It’s late morning in Lithia, Florida, on Friday, April 7, 2023. As the second movement (allegro sostenuto) from Rachmaninoff’s Piano Concerto No. 2 in C minor plays in my Amazon Music app, I am, once again, thinking about finding a workable balance between writing, reading, and leisure time.
As it stands, I spend most of my daytime hours writing. Partly because that’s what I’m supposed to do. I’m a writer, and if I don’t write x words a day every day, I have no right – in my mind, at least – to call myself one.
The other reason I spend most of my productive time writing is this: I am not the world’s fastest typist. Not the slowest, mind you, but unless I write a haiku, it usually takes me an average of 90 minutes to two hours to write a “basic” blog post (such as this one). Reviews and political opinions pieces take me longer; I often must do at least some research (especially on “op-ed” pieces) to make sure that the blog posts are based on fact (or, in the case of book reviews that feature brief excerpts, that the quotes from the book I critique match what’s on the printed page).
Add to that the facts that I start writing in the late morning hours (after I eat breakfast and have at least two cups of coffee), and that sometimes I don’t have a particular topic chosen when I sit down at my desk, open my Microsoft Word program, and create a new document file for the daily blog post.
Of course, this means that the more time I spend writing, the less time I have during the day to read. And, as any writer worth his or her weight in bestsellers will tell you, you can’t be a good writer unless you are a constant reader. You simply can’t. As Stephen King states in his marvelous On Writing: A Memoir of the Craft:
“If you want to be a writer, you must do two things above all others: read a lot and write a lot. There’s no way around these two things that I’m aware of, no shortcut.”
A case in point.
As you know, I recently started writing a new story. I don’t want to give anything away by revealing the story’s working title, or the main character’s name, or even the basic idea behind the narrative, so when I refer to it here, I call it Project X.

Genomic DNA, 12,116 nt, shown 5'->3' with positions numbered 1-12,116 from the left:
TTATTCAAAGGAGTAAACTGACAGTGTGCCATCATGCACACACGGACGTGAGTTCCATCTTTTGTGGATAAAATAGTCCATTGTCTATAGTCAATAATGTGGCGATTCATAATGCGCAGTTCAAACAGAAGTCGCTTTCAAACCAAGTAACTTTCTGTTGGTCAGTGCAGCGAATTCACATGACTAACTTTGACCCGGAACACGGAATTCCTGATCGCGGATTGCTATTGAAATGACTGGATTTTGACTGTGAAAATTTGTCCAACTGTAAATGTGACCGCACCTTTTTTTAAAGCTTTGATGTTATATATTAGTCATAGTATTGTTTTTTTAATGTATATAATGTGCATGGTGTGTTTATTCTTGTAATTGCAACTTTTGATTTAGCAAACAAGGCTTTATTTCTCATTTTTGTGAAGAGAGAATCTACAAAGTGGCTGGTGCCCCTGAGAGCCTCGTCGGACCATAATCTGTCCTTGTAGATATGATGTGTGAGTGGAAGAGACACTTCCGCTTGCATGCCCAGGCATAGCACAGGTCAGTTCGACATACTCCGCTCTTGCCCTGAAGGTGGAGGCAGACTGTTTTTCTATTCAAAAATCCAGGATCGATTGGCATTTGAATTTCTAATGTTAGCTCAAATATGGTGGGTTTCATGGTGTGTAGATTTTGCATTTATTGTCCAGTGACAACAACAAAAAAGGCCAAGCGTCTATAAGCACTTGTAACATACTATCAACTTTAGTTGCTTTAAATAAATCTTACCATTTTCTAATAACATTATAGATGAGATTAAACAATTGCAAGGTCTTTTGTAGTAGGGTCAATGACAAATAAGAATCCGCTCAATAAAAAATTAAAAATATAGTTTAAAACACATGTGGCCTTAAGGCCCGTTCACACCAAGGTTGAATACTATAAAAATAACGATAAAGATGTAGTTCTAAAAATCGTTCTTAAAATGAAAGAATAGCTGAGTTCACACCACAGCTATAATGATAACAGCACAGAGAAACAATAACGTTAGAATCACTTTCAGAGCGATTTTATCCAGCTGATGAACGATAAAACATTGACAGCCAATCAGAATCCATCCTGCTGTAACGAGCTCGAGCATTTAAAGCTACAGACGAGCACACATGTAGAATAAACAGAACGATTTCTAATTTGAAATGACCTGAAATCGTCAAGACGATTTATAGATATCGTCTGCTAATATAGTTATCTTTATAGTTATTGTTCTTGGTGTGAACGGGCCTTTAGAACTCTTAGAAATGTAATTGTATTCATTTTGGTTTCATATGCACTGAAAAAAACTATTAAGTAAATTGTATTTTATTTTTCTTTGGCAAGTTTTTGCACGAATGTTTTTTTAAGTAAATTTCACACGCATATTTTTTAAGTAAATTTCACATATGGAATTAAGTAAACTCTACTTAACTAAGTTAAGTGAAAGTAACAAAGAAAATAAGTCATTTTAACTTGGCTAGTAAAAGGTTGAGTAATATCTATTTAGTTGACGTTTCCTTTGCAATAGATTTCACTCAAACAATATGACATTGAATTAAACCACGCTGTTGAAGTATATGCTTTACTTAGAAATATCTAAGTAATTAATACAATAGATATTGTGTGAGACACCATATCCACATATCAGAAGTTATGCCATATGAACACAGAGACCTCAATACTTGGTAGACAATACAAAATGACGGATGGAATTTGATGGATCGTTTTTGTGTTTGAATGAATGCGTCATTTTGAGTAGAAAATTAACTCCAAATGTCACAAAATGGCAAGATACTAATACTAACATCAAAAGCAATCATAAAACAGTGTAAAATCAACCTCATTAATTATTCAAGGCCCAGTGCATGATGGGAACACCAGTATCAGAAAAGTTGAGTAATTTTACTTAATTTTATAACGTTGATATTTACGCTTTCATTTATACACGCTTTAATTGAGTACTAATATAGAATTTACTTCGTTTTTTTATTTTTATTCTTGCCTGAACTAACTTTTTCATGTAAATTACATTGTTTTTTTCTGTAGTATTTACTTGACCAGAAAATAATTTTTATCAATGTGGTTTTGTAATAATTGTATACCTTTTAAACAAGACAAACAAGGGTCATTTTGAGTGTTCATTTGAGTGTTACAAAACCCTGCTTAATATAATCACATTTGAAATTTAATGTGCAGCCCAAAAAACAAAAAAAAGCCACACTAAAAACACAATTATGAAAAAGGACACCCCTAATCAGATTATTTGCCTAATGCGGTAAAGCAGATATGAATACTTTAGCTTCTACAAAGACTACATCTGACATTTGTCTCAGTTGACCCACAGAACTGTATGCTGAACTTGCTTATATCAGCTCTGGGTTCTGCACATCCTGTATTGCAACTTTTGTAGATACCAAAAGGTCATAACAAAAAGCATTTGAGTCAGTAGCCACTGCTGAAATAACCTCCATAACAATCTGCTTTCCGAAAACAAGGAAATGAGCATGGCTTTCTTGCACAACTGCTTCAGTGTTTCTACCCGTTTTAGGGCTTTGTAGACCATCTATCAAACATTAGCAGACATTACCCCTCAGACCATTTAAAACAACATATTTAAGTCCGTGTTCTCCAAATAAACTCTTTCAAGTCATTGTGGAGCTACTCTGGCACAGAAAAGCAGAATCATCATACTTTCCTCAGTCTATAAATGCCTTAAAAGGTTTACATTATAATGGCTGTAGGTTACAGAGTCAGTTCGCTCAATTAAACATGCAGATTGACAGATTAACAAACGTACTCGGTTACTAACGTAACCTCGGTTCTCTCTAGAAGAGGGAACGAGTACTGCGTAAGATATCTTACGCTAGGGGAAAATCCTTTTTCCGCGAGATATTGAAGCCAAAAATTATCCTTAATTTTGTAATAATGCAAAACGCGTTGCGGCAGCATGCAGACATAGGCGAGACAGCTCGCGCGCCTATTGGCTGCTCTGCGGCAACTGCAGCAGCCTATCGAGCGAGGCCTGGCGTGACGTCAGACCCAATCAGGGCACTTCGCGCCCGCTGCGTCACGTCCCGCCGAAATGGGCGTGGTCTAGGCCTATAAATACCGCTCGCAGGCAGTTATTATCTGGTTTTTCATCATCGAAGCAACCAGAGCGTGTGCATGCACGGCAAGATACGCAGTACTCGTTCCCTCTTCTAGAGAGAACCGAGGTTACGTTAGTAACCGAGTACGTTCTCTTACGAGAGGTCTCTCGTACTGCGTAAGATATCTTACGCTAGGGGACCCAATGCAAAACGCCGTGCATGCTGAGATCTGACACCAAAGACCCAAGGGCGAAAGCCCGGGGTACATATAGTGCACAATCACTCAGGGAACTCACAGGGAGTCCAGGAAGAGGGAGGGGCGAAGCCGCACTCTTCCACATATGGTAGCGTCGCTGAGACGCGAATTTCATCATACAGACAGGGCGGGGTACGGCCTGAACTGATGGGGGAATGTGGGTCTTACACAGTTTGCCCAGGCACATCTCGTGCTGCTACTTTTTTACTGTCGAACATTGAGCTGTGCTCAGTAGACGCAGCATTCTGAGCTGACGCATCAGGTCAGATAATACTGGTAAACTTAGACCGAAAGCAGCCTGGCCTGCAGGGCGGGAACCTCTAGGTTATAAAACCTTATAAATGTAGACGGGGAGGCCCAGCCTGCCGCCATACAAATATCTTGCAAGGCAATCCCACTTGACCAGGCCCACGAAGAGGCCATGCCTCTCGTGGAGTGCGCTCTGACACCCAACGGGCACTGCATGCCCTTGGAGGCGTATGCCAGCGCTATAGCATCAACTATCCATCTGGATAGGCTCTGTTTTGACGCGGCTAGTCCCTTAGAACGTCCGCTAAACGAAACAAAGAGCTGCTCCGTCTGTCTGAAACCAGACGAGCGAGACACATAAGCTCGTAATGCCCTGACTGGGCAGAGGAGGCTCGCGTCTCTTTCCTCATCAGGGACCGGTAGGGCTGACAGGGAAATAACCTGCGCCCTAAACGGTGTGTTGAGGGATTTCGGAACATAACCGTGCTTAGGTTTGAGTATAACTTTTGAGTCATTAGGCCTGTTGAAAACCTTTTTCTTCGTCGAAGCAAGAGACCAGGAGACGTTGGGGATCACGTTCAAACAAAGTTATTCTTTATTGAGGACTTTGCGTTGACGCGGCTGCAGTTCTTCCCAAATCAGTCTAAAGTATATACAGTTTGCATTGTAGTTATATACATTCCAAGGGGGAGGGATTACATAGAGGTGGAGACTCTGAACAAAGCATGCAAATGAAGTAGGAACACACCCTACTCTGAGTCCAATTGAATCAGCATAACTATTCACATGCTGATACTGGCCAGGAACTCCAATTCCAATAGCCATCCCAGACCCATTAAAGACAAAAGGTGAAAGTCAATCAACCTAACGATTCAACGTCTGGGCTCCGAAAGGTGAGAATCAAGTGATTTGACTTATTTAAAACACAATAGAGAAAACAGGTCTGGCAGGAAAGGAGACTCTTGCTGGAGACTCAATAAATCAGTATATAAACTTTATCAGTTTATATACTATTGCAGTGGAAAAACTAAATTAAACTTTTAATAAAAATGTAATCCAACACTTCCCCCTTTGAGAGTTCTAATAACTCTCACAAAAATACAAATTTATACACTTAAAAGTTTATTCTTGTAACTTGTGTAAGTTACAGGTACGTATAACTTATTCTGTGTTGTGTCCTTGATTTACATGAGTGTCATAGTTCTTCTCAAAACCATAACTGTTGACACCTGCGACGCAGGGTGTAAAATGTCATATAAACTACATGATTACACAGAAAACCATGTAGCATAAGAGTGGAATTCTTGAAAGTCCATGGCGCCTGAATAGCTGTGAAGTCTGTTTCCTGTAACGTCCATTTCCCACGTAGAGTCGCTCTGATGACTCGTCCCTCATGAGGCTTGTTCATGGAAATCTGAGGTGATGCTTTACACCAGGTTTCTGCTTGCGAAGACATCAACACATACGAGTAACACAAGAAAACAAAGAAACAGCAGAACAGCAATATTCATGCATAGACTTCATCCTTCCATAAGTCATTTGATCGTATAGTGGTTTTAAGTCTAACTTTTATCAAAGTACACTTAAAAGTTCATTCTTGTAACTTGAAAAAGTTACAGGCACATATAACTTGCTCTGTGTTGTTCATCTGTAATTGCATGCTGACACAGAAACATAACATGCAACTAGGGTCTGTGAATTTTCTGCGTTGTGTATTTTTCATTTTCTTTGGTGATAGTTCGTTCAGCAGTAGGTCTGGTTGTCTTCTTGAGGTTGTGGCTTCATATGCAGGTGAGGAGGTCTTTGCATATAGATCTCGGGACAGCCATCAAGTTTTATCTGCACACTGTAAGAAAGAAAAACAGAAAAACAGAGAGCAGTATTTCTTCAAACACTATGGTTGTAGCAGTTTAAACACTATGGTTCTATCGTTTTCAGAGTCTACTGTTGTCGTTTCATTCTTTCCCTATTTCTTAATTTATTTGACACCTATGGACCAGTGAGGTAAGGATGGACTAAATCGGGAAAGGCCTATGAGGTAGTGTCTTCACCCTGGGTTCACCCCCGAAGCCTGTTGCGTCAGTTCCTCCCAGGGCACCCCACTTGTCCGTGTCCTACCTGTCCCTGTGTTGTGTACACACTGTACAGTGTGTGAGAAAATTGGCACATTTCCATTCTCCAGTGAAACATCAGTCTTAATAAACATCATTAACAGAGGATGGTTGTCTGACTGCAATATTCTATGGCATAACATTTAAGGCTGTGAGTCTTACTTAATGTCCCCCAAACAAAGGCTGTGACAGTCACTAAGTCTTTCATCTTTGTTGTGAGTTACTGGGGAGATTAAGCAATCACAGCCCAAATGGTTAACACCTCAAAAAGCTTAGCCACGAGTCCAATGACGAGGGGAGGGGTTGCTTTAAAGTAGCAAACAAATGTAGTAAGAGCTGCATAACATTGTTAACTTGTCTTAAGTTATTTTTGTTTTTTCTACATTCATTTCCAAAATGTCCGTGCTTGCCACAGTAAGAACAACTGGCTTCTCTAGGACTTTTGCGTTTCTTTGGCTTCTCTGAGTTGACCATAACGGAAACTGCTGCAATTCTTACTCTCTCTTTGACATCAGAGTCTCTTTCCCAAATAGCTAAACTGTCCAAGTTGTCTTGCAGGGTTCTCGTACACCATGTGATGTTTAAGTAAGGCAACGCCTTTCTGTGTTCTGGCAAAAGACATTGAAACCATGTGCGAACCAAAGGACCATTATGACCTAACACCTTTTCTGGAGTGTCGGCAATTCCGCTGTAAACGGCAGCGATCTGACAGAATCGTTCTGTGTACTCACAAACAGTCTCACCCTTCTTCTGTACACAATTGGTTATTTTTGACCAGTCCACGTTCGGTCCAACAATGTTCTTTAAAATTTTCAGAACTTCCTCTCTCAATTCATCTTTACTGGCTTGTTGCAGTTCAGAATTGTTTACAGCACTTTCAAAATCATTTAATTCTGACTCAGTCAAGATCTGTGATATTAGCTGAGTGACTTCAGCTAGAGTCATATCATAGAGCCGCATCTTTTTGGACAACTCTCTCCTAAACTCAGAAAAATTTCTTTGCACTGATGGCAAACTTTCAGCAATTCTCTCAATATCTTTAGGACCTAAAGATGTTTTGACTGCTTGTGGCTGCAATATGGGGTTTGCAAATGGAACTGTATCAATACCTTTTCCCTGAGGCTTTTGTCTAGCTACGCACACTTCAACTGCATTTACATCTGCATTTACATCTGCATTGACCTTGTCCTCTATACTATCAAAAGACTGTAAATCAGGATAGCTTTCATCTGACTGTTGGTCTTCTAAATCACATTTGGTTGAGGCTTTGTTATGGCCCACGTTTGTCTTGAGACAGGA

As of today, Project X is still in an embryonic state. I seriously doubt that what I have written in the .doc file I set aside for it contains more than 500 words. I don’t even have a good opening line; just an exchange between the main character (MC) and his co-star.
The dialogue and basic setup for their first meeting is, I think, decent, even good in some places. The problematic part is the venue for their meeting. It’s a nice place for them to interact with each other, but it is far too noisy for them to converse easily without shouting, and the dialogue I have written so far does not lend itself to be depicted as “he yelled” or “she shouted.”
“Kill your darlings, kill your darlings, even when it breaks your egocentric little scribbler’s heart, kill your darlings.” ― Stephen King, On Writing: A Memoir of the Craft
So, now I must rethink where I could set this “first meet” (in the movie biz, it might even be called a “meet-cute”) scene without changing the dialogue or the direction in which I want the story to go. And as much as I love the original location for my two co-leads to have their first tete-a-tete, I definitely need to “kill that darling” and choose a more realistic meeting place and save the noisier one for later.
If I read more fiction, or even if I read more non-fiction pieces about places such as New York City, restaurants/night clubs/bars/coffee houses, I would not be having this much trouble with this scene in Project X. But I have made a train wreck out of my daily routine, and after, oh, 13 years or so, it’s hard to go back to at least some of my old, established reading habits.
Still, I am happy that I have some words down in that Project X .docx file on Word.
I just wish that adding more words to the ones I’ve already written wasn’t as hard as squeezing blood from a stone.
3 thoughts on “On Writing & Storytelling: Carving Out Reading Time in Order to Write (Better) – The Saga Continues”
“I just wish that adding more words to the ones I’ve already written wasn’t as hard as squeezing blood from a stone.” Oh, I hear you, brother. After keeping track of my word count for the year to date, I find that, even between my never-ending novel and various short stories, my word count average is about 280 words a day. That’s after sitting and banging away for hours a day six days a week. It’s so low because I spend so much time editing and so much time rewriting and sending all those words into the cornfield. So yeah. It hurts.
A couple tricks I employ: An outline of where I want to go, which I’m free to later ignore: write scenes out of order. Write the ending when I get stuck.
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Writing is not for the fainthearted.
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